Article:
New York State’s Energy Research and Development Authority (NYSERDA) developed the Clean Energy Workforce Development Program, committing more than $100 million through 2025 to converting the State’s workforce to a cleaner, more resilient future. Working with partners across the State - including small businesses, local governments, frontline community leaders, and more - NYSERDA is focusing on funding five programs in the clean energy sector, including: (1) training in energy efficiency and clean technology; (2) on the job/site training; (3) providing internships to young adults; (4) offering training on building operations and maintenance; and (5) funding contractors that provide clean energy training.

Related Organizations: New York State Energy Research and Development Authority (NYSERDA)

Resource Category: Education and Outreach

 

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City of Minneapolis, Minnesota Neighborhoods 2020: Community Engagement Working Group

December 2018

The City of Minneapolis’ Neighborhoods 2020 initiative is a process to restructure how the City serves and supports neighborhood organizations. As part of this process, Minneapolis formed a Community Engagement Policy Work Group, which created a framework for a Citywide Community Engagement Policy. This framework outlines the processes and stakeholder commitments necessary to improve the City’s engagement with community members, and places an emphasis on a thoughtful, integrated community engagement policy that extends to all members of Minneapolis.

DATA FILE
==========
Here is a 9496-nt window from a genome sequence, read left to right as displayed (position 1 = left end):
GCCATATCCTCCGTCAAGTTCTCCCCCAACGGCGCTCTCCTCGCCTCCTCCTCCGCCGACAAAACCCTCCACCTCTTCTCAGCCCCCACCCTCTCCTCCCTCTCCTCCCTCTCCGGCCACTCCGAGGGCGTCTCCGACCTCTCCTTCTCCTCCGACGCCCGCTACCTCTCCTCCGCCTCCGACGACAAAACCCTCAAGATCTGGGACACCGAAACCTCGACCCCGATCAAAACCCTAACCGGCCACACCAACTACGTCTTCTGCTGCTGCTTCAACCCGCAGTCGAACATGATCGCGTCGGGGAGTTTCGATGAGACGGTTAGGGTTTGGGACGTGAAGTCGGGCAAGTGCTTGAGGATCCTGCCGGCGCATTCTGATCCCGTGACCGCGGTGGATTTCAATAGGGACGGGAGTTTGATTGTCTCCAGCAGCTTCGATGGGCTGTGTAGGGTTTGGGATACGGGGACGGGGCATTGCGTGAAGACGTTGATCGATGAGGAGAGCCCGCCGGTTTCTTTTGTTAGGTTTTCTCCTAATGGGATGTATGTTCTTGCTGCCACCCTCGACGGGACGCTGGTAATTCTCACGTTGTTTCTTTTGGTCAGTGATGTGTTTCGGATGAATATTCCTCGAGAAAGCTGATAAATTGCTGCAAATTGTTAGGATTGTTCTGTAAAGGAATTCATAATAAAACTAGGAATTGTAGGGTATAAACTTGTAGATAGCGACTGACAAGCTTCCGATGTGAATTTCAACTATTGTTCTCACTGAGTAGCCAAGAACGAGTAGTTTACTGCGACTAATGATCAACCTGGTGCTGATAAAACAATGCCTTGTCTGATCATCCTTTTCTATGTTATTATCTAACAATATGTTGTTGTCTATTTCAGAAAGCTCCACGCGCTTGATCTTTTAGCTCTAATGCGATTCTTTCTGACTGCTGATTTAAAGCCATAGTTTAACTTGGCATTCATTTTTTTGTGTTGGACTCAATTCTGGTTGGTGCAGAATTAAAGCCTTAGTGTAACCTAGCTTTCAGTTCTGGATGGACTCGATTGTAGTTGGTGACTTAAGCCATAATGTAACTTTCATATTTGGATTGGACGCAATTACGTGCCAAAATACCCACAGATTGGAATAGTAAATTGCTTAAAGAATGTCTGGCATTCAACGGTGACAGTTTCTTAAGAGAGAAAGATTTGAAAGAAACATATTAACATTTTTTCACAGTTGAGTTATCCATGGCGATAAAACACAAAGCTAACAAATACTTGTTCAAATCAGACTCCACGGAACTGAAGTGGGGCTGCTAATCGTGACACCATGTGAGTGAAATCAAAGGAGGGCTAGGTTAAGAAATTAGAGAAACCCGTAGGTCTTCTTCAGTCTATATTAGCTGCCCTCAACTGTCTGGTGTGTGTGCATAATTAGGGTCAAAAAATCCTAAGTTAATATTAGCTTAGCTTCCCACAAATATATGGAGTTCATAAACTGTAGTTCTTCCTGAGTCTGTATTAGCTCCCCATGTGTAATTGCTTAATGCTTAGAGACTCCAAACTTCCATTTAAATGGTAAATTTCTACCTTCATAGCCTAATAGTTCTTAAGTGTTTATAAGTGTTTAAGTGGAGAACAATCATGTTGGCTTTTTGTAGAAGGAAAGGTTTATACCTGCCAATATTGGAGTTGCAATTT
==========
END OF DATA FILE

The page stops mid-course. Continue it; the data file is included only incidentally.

Related Organizations: City of Minneapolis, Minnesota

Resource Category: Solutions

 

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Philadelphia, Pennsylvania Tiered Assistance Program

2017

The City of Philadelphia created the Tiered Assistance Program (TAP) in 2017 in order to address water affordability for low income communities. In Philadelphia, water affordability is an issue that affects a large number of families - between April 2012 and January 2018, 40% of households either had unpaid bills or some other sort of water debt. To address this issue, the Philadelphia Water Department implemented TAP, a program that allows customers to pay water bills at a percent of their income - this payment is capped at 3%. Through this program’s fixed rates, Philadelphians who are struggling to pay their water bill can budget more accurately and access more affordable water, which is predicted to result in increased payment rates and reduced water debts.

Related Organizations: City of Philadelphia, Pennsylvania

Resource Category: Solutions

 

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Resilient Baton Rouge, Louisiana